My sister came home recently and told me how my brother-in-law used to bunk his school and tuition classes and hang out at chaat corners. We ourselves reminisced about those golden school days. I was however surprised (and sad at the same time) that it has been just four years and I am already left with nothing but some hazy (but deeply cherished) memories from that period. And the more I try to remember, the more sketchy the details seem to be. However, there are a few incidents that are so finely etched in my mind that I can vividly recollect the entire incident as if I were looking in a pensieve.
I was in VIII grade when it happened. It was a rainy day, a cool breeze was blowing and nobody was in a mood to study. So the teacher instead tried to indulge us in a dumb charade game. Samta was acting out a movie’s name and I was in her team trying to guess it. But even after trying for two minutes, we were heading nowhere. Suddenly, almost on an impulse, I said, Titanic. She jumped, clapped excitedly and shouted Bingo. The game continued as earlier but something somewhere had changed. In the recess that afternoon, she came and shared her lunch with me. And we were soon ‘an item’ in the entire school before we eventually broke up a year later.
Ok, enough fiction, cut back to the real story.
I was in grade IV and (arrogant as it may sound) being the class topper for the last three years was the cynosure of every teacher’s eye. And as is usual in Indian schools, I was used as the perfect example of dedication, hard work, sincerity and what not by the teachers. Then there was this lad named Sagar (name changed) who was having a little trouble in keeping up with the studies. He performed terribly in the terminal exams and his notes were as always incomplete. The Maths teacher that day was in a quite a rage and was further infuriated by him not getting his report card signed by his parents. He was beaten black and blue(yeah, such things used to happen at that time in our school) and ordered to show her the completed notes by the end of the school that afternoon. Ofcourse, she gave her my notebook (and a lecture comparing the two of us) to do the work. I don’t know what possessed me at that time but in the recess while he had gone out to drink water, I went to his seat, took out his notebook and brought it to my desk. There I scratched out all the work he had done, tore out a few pages and made funny pictures all over.You don’t believe it? Neither do I. But this actually happened. He came back after a while and looked everywhere for his copy while I derived some sadist pleasure sitting on my desk and looking at his helpless figure.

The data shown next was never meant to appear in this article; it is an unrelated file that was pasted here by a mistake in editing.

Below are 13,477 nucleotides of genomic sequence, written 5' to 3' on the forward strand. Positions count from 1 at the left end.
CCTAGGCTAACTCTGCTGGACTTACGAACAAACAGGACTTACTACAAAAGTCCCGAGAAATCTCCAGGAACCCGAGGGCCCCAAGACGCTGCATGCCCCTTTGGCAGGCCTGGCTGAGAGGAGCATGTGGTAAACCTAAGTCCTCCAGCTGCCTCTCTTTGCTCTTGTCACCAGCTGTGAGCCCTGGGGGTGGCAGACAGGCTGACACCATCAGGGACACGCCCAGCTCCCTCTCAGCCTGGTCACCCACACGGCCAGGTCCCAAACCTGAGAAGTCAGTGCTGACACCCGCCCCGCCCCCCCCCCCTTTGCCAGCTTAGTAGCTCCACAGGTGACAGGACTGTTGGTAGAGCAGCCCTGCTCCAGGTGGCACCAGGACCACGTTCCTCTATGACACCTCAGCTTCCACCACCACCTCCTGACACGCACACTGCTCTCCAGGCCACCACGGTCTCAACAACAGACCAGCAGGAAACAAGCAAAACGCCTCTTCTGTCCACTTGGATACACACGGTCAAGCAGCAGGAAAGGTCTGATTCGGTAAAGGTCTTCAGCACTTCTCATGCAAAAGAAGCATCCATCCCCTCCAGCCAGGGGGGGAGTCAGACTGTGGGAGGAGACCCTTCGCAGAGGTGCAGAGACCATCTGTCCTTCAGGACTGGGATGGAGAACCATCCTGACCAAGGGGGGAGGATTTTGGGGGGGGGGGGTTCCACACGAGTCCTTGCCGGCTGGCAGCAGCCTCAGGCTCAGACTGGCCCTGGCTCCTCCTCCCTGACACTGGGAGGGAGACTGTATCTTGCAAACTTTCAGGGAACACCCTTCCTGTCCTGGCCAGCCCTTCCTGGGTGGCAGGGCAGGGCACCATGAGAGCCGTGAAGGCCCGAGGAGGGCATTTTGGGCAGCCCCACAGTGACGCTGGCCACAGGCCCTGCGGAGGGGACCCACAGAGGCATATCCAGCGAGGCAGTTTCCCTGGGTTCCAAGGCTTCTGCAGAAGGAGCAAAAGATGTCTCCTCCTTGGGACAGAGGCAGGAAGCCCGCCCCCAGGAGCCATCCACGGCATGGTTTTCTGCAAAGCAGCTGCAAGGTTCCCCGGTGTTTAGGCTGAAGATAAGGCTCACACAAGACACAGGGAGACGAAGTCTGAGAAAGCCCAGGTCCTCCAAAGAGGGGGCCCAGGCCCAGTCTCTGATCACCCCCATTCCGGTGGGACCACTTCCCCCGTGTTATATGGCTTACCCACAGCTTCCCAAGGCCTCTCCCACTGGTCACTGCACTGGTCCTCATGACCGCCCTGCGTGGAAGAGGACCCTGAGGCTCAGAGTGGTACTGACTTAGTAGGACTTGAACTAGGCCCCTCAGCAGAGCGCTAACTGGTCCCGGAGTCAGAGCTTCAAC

The next period was again Maths. She asked him about the status of the work and he, crying hard, mortally afraid of what might follow, slowly told her that his copy was missing since the lunch break. Ironically, she asked me to check his desk and bag in case he was lying. No Mam, there is no Maths copy. I came back to my seat. He was again slapped twice for his carelessness. After much deliberations, the teacher decided that someone in the class must have taken the notebook, there was no other logical possibility. She threatened us with dire consequences to own up for our actions. I was sweating profusely. She said she would herself check every single desk. I almost wetted my pants. There is no doubt about the morality of the situation or what my action should have been but perhaps the fear of ignominy got the better of me. Pretending to throw some pencil flakes in the dustbin, I got off my seat and threw away the ‘jinxed’ notebook. I can’t really tell you how relieved I felt when she checked my desk almost carelessly and moved to the next one.
But my relief was short-lived. She found the copy in the dustbin. Again she threatened to boil every one of our souls’ in hot oil if someone didn’t own up. A boy stood up and said, ‘I saw Ashish going to the dustbin and throwing the notebook’.
Me? Me of all people? What would I get out of such an act? ME?
The chain of events that followed is immaterial. I was acquitted in the end because of my good academic record and unblemished past.
Come to think of it now, I really have come a long way. I have a much stronger moral fibre now and am much more likely to stand up for my mistakes. But somethings have not changed. I still am the same stupid impulsive guy with his own insecurities. I genuinely feel sorry for what I did to that poor lad and will remember this moment of truth, when I really failed myself, forever(and thinking of it now, perhaps cherish it as one of those moments of childish foolishness which actually define that period).